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Arduino Sensor Sucess

September 18th, 2010 No comments

Do-it-yourself culture is moving from the area of home renovations and bike repairs to making your own computer controlled gadget.

Makerspaces and Hackspaces are proliferating around the world as more individuals realize they can create a small machine to do the exact tasks that they want.

One of the most popular small brains that are used to control these gadgets are Arduino Boards, The brain on the board is not as smart as your phone but, there are a lot of things it can do.  A good place to start finding out what other ingenious inventors are up to is the Make Magazine on-line. Yes, some of the projects are awesome and complete instructions can usually be found to duplicate the results.

Inspired by the cool projects other people were making, I decided to use the Arduino board to make a sensor that would control my computer when I am using it for music or video performance.  There are several places that Arduino boards are available on-line, and the SmartProjects company that makes them has a listing of distributors and retail outlets.

I was planning to go to an educational workshop in Troy, New York where I would have an opportunity to work on using this technology. I did not know if anyone else would be trying out Arduino boards, but I was confident that I could get it to work.

I live in Vancouver, Canada and I could buy a lot of Arduino products from Lee’s Electronics on Main St. but, I was worried about taking the boards through US customs. Since the homeland security staff are checking Canadians very closely, I decided to order the boards in New York and have them shipped to the university where the workshop was held. I could imagine trying to explain to a suspicious customs agent that I was using these computer parts for a multi-media project. Why bother to risk missing my plane, when Adafruit is one of the largest dealers of do-it-yourself Arduino goodies in the USA and they have a lot of helpful information on their site. They are located in NYC, so I ordered from them.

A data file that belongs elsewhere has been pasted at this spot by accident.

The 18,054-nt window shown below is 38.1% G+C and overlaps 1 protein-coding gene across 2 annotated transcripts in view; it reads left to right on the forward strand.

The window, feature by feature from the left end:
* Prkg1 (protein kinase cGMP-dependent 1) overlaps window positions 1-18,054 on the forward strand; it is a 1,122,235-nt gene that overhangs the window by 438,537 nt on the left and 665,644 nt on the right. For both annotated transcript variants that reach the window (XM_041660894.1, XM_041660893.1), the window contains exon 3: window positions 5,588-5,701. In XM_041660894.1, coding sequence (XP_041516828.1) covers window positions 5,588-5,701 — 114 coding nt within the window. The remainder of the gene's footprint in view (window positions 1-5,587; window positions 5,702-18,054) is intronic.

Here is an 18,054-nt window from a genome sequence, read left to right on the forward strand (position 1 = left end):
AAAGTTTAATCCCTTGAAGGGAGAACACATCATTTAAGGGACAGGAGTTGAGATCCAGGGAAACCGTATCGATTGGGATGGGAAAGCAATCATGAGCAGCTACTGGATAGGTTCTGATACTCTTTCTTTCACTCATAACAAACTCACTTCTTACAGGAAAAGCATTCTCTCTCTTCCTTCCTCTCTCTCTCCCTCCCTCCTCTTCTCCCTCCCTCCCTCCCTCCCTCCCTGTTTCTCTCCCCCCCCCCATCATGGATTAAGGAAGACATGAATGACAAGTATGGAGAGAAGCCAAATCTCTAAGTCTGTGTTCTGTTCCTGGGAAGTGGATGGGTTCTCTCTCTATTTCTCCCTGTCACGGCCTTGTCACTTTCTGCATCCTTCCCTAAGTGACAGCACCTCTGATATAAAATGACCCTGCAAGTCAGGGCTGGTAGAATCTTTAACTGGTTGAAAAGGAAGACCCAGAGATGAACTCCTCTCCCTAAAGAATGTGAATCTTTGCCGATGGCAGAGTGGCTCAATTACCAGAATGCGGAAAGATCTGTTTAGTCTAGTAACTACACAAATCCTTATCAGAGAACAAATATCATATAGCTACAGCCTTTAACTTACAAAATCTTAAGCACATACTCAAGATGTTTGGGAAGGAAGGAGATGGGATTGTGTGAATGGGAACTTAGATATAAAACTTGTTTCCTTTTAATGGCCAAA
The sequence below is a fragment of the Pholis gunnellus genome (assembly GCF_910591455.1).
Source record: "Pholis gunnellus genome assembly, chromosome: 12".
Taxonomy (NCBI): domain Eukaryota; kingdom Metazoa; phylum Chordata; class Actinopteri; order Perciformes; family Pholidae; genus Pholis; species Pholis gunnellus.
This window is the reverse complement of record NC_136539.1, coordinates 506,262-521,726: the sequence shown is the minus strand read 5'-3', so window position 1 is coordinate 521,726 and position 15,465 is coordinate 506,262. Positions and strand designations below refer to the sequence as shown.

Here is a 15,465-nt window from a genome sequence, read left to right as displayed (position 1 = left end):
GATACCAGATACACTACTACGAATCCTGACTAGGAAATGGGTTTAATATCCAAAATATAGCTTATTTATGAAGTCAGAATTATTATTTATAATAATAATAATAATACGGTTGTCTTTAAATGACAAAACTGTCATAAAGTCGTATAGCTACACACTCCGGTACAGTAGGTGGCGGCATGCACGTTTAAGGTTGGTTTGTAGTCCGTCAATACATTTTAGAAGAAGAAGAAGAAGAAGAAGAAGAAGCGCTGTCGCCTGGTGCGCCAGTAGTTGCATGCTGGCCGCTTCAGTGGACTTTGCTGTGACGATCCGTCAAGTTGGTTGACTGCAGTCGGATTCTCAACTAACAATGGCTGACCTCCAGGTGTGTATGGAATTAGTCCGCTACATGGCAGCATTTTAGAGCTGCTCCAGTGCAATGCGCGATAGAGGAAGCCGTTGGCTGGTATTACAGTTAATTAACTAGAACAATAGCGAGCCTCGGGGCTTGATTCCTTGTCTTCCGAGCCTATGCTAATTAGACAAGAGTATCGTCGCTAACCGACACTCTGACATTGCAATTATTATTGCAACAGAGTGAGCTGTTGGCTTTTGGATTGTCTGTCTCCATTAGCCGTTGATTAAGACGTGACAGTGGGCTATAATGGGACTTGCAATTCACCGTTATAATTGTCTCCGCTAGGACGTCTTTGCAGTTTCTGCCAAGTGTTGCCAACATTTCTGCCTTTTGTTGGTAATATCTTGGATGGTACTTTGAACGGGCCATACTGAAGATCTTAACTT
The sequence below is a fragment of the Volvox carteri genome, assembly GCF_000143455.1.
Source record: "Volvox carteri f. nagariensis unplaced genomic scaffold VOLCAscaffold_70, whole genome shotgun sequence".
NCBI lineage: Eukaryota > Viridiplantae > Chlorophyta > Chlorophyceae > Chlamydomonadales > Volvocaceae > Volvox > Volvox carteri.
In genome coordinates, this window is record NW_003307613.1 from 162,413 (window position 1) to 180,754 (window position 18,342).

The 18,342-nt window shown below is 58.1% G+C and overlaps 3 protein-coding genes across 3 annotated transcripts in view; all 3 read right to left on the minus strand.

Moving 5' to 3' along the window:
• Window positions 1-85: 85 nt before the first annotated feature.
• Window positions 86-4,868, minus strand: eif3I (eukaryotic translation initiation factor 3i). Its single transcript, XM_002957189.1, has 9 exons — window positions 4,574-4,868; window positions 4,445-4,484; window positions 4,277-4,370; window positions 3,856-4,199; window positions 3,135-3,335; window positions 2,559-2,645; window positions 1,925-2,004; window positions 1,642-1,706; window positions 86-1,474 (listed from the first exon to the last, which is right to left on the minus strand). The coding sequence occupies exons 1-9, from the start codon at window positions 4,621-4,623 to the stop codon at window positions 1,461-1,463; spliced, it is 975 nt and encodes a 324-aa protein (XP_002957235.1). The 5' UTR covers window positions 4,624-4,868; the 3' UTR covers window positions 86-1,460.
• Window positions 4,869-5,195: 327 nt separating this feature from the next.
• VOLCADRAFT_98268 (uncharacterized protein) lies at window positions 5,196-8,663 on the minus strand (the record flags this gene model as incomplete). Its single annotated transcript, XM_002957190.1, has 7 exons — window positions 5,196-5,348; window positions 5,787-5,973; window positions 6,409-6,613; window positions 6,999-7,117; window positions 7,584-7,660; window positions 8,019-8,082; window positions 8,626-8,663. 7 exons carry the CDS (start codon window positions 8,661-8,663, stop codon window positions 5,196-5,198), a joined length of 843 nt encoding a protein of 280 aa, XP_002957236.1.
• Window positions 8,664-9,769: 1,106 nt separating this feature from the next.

I had investigated Arduino boards by attending an evening at the local Vancouver Hackspace. The denizens of the place were mostly drawn from a pool of programmers who wanted to do something more fun with their skills than making sure the heating system in your office building works. They were very used to working with this type of code and they moved very fast. However, I was convinced that I could do this if I had the time to research. Trial and lots of error usually works in the end.

I went off to the workshop and the boards were delivered as planned.

I had done quite a bit of research and I knew there were different types of Arduino boards. I ordered two: the Duemilanove (pictured above) and a Boarduino clone kit. The Duemilanove is the basic Arduino, so I thought the most information would be available and It would be the default for the program to upload the code. I bought the Boardino because I liked the idea of the breadboard being a part of the unit and I thought it would help me understand the system if I actually built one. Unfortunately, the kit did not cme with a breadboard, so I have not tried to make it yet.

Adafruit Boarduino clone

Adafruit Boarduino clone

With the boards, I also purchased two types of power supplies, one that plugs in the wall and one that uses batteries. This was because I didn’t know how I was going to be using the unit and I thought it might be good to have the battery power available. I also bought a selection of sensors: Infra-red distance sensor, motion sensor and some small sensors that measure tilt and heat. I also bought a few LED lights and some connector wires (male and female). The total bill was $150 USD – my budget for this project.

When I go to Lee’s and buy the breadboard I will do a post on making the Boarduino.

It might have been more economical to buy the starter pack, but I did not need another USB cable – the wires did seem important, so I bought male and female connectors. Read more…

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